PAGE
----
Don’t miss: Monthly workshops held in the laboratory on the second and top floors, where you can learn how to make the products they sell. Check Claus Porto's website for upcoming classes. 


5. Channel your inner film nerd at Batalha Cinema Centre

What is it? An iconic cinema in Praça da Batalha, which has been showing films since 1908. The Batalha reopened at the end of 2022 after a decade of restorations, and now shows films for literally everyone: from classic to contemporary and the occassional cine-concert.

Why go: The Batalha now features two projection rooms,  a 40-square-metre film room dedicated to installations, a library with tons of film literature and a cracking bar. 

Don't miss: The frescoes by Portuguese painter Júlio Pomar, which were covered up for 80 years due to his opposition to the Estado Novo regime in the 1940s. They were discovered during the restorations, and are a remarkable sight. 


6. Explore the São Roque Gardens

What is it? A 200-year-old house and gardens, restored in 2019 to become a cultural hub dedicated to contemporary art. 

Why go? The reopening of the restored 200-year-old Casa São Roque as an art centre is further proof the eastern part of the city is gaining a new life. Its history dates back to 1759 when it was a mansion and hunting lodge, and during the 19th century the house and its surroundings became the property of the family of António Ramos Pinto, one of the most famous producers and exporters of Port. Now, it's a beautiful grounds with a lookout point, a grotto and a pergola, and an unmissable attraction in Porto. 

Don't miss: There are two guided tours available: one dedicated to the house and the exhibition, the other focusing on the gardens and their spaces.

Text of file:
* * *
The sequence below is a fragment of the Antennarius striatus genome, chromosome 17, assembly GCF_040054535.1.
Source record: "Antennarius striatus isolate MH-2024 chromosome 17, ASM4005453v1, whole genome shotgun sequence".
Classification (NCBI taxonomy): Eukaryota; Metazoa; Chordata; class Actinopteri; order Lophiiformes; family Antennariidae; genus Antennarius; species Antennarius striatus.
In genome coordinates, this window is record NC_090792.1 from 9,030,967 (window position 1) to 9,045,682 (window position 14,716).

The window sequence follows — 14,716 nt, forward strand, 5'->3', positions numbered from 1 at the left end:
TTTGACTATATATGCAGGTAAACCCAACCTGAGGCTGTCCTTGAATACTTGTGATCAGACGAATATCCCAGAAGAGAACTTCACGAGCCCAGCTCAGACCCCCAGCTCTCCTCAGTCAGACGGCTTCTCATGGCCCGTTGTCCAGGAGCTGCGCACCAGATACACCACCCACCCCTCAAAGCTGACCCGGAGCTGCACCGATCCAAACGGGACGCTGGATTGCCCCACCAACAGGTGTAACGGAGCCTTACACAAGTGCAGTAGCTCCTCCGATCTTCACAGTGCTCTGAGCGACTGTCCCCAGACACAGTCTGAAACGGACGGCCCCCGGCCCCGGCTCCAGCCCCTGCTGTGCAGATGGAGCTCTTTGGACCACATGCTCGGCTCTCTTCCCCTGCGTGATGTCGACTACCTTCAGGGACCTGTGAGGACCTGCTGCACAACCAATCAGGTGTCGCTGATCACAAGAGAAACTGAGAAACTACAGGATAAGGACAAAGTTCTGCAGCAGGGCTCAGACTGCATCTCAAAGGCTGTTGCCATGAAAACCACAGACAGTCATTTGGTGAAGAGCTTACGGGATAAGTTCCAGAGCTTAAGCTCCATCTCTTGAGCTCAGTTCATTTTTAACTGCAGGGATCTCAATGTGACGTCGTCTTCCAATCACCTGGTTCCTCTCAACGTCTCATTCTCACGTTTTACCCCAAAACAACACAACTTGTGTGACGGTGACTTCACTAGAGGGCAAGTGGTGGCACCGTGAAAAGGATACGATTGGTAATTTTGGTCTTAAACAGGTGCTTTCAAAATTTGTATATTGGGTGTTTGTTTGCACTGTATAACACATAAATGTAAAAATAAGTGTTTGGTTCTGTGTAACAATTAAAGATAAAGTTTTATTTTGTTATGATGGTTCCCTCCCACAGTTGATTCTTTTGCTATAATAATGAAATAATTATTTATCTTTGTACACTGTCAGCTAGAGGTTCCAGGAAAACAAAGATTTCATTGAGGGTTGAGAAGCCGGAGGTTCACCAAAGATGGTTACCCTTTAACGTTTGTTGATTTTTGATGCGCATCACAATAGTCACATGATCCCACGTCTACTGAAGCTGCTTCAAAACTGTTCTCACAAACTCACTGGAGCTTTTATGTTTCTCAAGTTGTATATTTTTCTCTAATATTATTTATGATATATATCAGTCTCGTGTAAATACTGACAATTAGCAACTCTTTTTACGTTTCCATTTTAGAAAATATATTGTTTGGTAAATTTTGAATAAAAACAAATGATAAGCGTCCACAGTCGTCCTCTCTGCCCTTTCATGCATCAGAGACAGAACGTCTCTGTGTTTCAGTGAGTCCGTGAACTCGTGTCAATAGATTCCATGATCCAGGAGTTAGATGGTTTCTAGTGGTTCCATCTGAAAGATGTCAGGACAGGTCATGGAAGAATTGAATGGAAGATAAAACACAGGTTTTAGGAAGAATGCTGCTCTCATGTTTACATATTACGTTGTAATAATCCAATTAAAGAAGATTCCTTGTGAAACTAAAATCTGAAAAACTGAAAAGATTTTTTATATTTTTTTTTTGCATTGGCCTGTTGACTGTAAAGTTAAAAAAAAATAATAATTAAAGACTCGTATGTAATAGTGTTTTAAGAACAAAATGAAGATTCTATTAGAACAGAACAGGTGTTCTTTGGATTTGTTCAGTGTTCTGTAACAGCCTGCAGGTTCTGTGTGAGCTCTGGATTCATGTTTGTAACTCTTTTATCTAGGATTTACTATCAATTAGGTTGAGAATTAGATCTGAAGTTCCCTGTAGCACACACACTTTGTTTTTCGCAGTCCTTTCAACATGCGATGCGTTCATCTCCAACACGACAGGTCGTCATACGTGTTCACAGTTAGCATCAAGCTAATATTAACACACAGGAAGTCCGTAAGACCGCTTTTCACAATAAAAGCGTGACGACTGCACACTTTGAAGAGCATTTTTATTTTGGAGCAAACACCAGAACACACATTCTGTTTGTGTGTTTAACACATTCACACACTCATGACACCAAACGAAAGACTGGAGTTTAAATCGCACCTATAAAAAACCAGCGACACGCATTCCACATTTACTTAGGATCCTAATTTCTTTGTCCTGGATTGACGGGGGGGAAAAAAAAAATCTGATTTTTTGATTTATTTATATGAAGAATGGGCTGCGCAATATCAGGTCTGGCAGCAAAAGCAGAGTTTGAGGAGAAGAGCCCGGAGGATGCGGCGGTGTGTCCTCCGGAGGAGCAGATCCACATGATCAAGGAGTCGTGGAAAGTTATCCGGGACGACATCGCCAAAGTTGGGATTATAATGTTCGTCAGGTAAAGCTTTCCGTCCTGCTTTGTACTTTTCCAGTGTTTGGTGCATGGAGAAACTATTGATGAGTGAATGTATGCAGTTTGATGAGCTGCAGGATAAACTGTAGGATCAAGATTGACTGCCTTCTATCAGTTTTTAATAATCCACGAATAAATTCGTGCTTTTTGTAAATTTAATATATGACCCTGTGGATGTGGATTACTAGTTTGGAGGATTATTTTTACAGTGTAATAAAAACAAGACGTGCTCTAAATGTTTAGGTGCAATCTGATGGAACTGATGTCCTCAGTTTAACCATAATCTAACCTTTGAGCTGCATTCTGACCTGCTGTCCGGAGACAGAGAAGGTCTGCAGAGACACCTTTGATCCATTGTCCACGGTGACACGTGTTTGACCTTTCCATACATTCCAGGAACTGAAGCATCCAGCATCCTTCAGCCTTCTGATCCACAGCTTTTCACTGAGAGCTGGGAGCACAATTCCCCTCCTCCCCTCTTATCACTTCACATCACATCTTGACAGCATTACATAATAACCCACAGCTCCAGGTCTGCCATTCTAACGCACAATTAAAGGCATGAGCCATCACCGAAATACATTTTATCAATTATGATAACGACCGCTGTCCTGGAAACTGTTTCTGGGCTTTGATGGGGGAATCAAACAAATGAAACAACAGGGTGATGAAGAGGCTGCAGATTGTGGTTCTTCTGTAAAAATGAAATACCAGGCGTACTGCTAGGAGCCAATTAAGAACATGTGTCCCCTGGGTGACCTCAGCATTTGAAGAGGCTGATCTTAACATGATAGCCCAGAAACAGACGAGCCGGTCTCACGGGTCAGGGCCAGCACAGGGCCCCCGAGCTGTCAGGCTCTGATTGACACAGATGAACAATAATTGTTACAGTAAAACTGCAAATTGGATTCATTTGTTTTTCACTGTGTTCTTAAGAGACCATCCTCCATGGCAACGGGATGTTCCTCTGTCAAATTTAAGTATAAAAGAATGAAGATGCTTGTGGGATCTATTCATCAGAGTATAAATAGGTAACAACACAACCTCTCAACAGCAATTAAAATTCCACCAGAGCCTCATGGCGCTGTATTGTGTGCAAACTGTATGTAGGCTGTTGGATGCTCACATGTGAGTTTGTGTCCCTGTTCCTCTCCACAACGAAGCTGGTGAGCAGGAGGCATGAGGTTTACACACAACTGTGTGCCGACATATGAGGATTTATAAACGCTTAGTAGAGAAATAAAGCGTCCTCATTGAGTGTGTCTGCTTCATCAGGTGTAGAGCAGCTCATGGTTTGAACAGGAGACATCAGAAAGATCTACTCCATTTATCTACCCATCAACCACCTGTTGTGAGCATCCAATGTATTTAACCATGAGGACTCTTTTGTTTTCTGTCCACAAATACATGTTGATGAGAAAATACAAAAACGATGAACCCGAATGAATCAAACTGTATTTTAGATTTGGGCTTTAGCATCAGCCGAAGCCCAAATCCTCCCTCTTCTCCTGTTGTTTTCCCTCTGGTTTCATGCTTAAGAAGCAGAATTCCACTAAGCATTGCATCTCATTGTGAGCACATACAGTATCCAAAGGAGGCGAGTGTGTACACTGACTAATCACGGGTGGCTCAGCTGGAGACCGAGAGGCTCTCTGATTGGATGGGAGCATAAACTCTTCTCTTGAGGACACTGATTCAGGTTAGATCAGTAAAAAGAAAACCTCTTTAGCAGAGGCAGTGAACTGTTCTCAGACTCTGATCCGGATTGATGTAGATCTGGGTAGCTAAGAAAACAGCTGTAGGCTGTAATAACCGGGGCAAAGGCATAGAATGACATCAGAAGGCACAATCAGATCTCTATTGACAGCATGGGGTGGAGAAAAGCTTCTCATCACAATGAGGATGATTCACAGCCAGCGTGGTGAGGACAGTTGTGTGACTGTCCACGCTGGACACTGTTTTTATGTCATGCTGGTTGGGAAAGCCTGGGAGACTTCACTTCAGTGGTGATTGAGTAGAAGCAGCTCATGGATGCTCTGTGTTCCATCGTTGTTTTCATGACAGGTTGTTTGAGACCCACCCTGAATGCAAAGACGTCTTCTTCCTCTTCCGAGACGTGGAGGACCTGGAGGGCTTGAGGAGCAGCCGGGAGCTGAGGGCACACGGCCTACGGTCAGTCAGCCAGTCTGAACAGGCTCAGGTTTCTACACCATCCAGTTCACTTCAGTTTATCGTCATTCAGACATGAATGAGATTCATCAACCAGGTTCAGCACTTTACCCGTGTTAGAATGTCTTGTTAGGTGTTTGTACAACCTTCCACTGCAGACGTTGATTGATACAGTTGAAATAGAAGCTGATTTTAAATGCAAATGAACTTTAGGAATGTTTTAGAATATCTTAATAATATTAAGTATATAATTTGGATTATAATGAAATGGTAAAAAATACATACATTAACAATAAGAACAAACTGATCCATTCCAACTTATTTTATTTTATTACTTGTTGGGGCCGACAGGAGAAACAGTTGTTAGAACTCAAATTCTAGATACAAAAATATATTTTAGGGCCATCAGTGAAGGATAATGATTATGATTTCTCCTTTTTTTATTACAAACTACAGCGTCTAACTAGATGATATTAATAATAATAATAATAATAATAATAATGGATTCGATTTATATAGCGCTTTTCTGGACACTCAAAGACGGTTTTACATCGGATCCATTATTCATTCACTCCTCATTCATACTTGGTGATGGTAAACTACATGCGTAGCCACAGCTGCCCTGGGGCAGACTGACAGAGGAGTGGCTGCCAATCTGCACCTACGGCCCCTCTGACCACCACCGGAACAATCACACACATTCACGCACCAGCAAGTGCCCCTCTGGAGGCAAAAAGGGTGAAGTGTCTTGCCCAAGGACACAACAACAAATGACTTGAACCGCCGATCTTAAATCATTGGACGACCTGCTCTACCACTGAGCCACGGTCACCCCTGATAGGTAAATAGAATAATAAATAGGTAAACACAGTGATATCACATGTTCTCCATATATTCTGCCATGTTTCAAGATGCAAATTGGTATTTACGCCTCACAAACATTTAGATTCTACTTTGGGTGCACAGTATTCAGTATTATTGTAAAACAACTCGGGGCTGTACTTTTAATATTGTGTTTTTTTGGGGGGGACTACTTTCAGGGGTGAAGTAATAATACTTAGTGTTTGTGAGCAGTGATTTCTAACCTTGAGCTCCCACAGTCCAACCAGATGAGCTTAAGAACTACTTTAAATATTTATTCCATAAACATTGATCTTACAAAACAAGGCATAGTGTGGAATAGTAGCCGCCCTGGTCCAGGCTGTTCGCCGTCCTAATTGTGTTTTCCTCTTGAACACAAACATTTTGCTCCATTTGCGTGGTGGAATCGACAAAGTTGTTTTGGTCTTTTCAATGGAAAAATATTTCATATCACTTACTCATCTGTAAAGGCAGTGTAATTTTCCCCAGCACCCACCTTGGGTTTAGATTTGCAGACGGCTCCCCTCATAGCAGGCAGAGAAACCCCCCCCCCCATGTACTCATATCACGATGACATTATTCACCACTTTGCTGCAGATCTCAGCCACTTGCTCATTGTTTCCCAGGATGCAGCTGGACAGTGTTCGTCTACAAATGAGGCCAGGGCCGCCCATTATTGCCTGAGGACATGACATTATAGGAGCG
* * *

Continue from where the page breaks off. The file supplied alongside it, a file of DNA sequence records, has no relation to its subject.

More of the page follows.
• 5 out of 5 stars
  • Restaurants
  • Contemporary Global
  • Bonfim
  • price 4 of 4
  • Recommended

What is it? A Michelin star restaurant of fine dining cuisine with very few seats, an open kitchen and a menu that changes depending on the season. Euskalduna Studio was awarded a Michelin star along with Le Monument on Avenida dos Aliados in November 2022.

Why go? Get that palate ready for a real party. The tasting menu at Euskalduna is sure to become one of the best dining experiences of your life. Want a tip? Try and nab a seat by the counter to get a sneak peek into the kitchen, where the magic happens.

Don’t miss: The dishes are never the same, but everything is a must. Make your reservation, put on your finest clothes and prepare for magic.

  • Shopping
  • Bookshops
  • Galerias

What is it? One of the most famous bookshops in the world, and sits right at the heart of Porto. 

Why go? Whether you like books or not, you’ll find this bookshop pretty magical. The shop has been around since 1906, and remains at its original address at number 144 Rua das Carmelitas. It truly is a magical place, with a huge winding staircase, carved wood and a vast array of treasured books (it even inspired J.K. Rowling to write Harry Potter!). 

Don’t miss: Our big tip is to go at an off-peak time, not just to avoid the queues but to get the bookshop to yourself. This place gets busy. 

  • Attractions
  • Monuments and memorials
  • Baixa

What is it? This tower is Porto’s thing. The monument looks out over the whole of the city, providing the most spectacular views. 

Why go? Looking out over Porto is a real experience. Miles and miles of beautiful buildings, winding streets, the huge river, and even a sunset if you time it right. The tower itself has been around since 1753, and built on an uneven street, for the laughs. It’s not a trip to Porto without seeing it. 

Don’t miss: Load up with a great brunch beforehand and take on those 225 steps. Just do it. You won’t regret it when you see Porto from 75 metres up. 

  • Bars and pubs
  • Café bars
  • Baixa
  • price 1 of 4

What is it? One of the liveliest and best places to grab a glass of wine or a beer in the afternoons, and find yourself not leaving till the early hours. 

Why go? This place is always buzzing with music and laughter, there’s tons of space on the tables and chairs outfront, and the space is a great sun trap until it gets dark. Like many of Porto’s hotspots, Aduela serves up a ton of great snacks, including those all-important cheese and meat boards. And if you don’t get a seat, don’t panic. Simply order a drink and chill on the street. Everyone does it. 

Don’t miss: A glass of moscatel on ice and a prego (a traditional Portuguese sandwich filled with beef and mustard).